"The biggest trend is that various media are merging," said Frankfurt Book Fair's director, Juergen Boos. "When people sit at their computers, they often have news pages open, as well as their e-mail and other programs. That shows how dynamic things are."
The worlds of film and publishing are coming closer together, he added. "People load all their preferred media onto one device, or have several different devices that they jump back and forth from."
Bridging lit and tech
In a program called "Frankfurt Sparks," the fair is to showcase new technologies which demand fresh content. With reading devices, apps, and Internet platforms beginning to edge out or at least alter traditional printed books, the program's intention in focusing on that trend is to spark debate.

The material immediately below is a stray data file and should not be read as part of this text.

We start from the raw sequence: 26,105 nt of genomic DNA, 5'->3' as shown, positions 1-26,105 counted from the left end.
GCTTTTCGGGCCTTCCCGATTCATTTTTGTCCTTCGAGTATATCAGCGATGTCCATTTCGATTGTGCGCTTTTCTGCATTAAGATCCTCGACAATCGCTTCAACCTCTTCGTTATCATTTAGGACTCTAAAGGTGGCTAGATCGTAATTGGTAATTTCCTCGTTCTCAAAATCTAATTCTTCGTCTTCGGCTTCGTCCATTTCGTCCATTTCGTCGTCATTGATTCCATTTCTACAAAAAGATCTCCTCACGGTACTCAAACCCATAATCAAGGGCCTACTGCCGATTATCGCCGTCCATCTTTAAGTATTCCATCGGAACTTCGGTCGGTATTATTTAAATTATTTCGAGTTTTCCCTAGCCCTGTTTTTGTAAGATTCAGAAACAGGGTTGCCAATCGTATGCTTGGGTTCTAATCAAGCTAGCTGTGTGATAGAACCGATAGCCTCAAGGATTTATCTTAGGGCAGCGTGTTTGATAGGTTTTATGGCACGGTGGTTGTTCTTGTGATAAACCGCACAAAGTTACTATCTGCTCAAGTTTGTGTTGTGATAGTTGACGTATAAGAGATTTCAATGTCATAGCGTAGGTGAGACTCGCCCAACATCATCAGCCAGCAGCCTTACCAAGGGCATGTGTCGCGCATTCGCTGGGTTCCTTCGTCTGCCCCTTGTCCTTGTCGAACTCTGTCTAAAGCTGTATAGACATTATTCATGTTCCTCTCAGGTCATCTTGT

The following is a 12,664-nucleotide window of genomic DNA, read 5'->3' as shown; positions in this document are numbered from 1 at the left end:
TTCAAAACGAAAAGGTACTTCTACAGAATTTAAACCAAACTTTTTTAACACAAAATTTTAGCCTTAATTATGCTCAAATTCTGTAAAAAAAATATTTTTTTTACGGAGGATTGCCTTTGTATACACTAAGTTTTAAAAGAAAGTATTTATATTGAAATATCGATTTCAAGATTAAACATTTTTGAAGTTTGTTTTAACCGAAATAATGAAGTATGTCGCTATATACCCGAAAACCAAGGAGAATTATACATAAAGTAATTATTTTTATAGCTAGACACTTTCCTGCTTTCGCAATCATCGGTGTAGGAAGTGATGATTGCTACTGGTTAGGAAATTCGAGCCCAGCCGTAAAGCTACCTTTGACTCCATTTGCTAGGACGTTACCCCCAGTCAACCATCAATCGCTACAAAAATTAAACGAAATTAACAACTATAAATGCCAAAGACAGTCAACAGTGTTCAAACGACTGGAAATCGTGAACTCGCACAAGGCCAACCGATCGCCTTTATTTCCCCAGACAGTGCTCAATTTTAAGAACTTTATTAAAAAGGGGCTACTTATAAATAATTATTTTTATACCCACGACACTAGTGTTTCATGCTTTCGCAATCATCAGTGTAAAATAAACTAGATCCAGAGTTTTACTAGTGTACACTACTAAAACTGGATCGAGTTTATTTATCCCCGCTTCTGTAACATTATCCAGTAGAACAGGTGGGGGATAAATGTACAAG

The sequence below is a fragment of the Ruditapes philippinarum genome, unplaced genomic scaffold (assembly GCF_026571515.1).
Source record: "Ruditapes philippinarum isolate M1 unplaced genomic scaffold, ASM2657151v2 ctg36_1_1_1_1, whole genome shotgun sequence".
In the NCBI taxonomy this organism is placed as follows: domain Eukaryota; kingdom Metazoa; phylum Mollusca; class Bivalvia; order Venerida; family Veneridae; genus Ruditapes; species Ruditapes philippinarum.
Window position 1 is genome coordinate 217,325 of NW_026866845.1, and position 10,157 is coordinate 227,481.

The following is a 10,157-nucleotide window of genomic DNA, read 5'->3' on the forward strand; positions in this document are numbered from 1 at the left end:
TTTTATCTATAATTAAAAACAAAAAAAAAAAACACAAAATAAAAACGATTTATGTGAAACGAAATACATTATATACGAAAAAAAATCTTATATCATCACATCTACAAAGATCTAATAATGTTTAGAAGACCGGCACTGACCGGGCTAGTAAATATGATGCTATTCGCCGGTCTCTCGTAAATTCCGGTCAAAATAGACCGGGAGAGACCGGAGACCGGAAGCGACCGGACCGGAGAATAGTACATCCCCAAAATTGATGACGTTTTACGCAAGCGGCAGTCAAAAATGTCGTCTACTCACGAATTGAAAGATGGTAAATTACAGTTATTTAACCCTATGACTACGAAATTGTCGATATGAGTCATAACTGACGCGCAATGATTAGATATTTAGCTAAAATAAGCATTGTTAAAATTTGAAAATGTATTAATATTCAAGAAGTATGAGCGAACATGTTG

"Frankfurt StoryDrive" is a cross-media conference accompanying the fair, where publishers, technology and software developers, game representatives and media users can brainstorm about developing "worlds" for good stories and continue the debate about literature trends.
"Device providers need content to arouse consumer interest in their devices," said Bernhard Rohleder, managing director of the Federal Association for Information Technology, a cooperation partner at the conference.
"The Frankfurt Book Fair provides that content, so it is a typical win-win situation for both the fair and the technology sector," he said.
Bildunterschrift: Not everything has gone digital
Growth in digital area
Rohleder anticipates growth of 20 percent in the next decade for the sector that merges literature and technology. A new German reading device is slotted for debut at the fair, for instance, since Internet book giant Amazon has been hesitant to issue its Kindle on the German market due to unclarified copyright issues.